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Mahlab

By

Mahlab (c) Jim Stanfield

Mahlab

Photo © Jim Stanfield

Greek name and pronunciation:

Mahlepi, μαχλέπι, pronounced mah-LEH-pee

At the market:

In the U.S., mahlab kernels or powder may be available in larger markets, or in specialty groceries catering to Mediterranean and/or Middle Eastern cuisines. Mahlab may also be marketed as "St. Lucie Cherry Kernels," or "ground cherry stones."

Physical characteristics:

Mahlab kernels are 5 to 7 mm long (1/4-inch or less), light tan or beige, similar in shape to a small peanut. They have a rose-scented fragrance and a bitter, almond-like taste.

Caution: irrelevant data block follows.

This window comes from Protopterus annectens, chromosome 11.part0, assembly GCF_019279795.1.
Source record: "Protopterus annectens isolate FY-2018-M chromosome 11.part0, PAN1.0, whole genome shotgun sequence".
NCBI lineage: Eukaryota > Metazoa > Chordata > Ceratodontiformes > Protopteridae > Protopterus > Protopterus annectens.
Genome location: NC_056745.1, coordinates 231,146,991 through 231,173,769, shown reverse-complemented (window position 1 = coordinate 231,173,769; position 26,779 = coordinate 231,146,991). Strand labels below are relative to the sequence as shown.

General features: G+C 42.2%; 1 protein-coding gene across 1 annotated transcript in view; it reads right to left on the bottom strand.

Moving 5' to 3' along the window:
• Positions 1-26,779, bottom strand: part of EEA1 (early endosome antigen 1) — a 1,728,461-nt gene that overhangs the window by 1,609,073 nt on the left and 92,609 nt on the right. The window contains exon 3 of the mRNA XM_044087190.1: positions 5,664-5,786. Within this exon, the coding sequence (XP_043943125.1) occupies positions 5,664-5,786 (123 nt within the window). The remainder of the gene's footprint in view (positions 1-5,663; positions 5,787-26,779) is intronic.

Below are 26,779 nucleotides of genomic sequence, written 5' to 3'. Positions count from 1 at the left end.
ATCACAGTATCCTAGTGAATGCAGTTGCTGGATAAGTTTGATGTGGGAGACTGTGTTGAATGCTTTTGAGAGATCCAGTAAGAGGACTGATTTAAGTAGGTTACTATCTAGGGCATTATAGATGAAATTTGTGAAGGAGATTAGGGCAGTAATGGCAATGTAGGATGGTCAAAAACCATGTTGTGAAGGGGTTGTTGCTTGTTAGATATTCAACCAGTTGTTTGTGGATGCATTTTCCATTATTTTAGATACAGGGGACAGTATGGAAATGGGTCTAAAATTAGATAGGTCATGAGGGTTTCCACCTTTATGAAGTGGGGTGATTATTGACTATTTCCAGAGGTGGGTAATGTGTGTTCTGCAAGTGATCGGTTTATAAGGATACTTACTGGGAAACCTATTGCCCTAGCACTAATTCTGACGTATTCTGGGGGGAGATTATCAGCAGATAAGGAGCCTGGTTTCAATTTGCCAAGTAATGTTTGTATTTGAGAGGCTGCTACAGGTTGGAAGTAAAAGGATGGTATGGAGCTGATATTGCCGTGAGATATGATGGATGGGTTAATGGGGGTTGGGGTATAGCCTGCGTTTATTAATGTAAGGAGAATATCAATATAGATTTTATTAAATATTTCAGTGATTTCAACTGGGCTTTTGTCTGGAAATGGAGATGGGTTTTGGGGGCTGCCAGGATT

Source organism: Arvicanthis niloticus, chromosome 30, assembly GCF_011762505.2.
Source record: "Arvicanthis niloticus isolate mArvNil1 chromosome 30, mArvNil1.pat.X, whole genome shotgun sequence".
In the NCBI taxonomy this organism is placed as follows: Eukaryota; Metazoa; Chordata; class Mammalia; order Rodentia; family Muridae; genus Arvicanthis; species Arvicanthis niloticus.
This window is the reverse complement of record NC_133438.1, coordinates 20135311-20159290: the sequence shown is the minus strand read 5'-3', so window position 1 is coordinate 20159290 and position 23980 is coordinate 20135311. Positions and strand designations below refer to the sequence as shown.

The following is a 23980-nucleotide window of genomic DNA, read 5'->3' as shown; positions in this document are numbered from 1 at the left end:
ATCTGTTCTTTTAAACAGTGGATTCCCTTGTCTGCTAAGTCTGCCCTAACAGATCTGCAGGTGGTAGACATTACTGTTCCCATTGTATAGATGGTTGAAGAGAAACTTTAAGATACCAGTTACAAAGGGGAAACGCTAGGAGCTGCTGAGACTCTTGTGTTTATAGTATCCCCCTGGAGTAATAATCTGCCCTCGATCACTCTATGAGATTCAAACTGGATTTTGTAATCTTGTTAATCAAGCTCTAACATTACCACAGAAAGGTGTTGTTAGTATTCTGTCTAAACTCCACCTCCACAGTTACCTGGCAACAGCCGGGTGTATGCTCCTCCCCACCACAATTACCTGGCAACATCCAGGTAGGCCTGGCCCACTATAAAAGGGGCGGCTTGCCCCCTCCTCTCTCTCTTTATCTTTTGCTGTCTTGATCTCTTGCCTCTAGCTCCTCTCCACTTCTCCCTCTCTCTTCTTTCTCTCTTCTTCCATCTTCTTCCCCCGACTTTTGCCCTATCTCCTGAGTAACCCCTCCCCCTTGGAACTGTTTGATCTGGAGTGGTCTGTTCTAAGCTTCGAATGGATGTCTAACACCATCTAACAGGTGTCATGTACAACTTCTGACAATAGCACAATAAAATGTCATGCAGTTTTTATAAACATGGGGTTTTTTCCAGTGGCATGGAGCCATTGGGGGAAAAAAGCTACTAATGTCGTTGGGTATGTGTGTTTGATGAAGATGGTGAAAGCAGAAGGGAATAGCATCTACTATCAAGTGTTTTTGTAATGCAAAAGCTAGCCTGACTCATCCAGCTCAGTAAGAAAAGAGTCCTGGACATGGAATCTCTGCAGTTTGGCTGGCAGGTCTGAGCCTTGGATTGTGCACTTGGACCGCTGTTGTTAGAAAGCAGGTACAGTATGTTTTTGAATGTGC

Like other varieties of cherry, the mahlep tree has a very pleasing and aromatic fragrance in spring when the tree's flowers are in bloom.

Usage:

In Greece, mahlab is used as a flavoring in tsoureki-type sweet breads made at Christmas and Easter, and makes the kitchen smell delicious.

Substitutes:

Ground Chinese almonds, or ground fennel seeds, or cardamom. Alternatively, grind together one 2-inch stick of cinnamon with 3 whole cloves and 1 bay leaf.

Origin, History, and Mythology:

Because gathering and processing mahlab kernels is, at the current time, quite labor-intensive, and the sharp decline in market prices paid to farmers, mahlab products are not as plentiful as they were in the 1970s and 80s. In the U.S., mahlab trees are frequently used as grafting stock for other varieties of cherry trees.
Cooking with Mahlepi (Mahlab)

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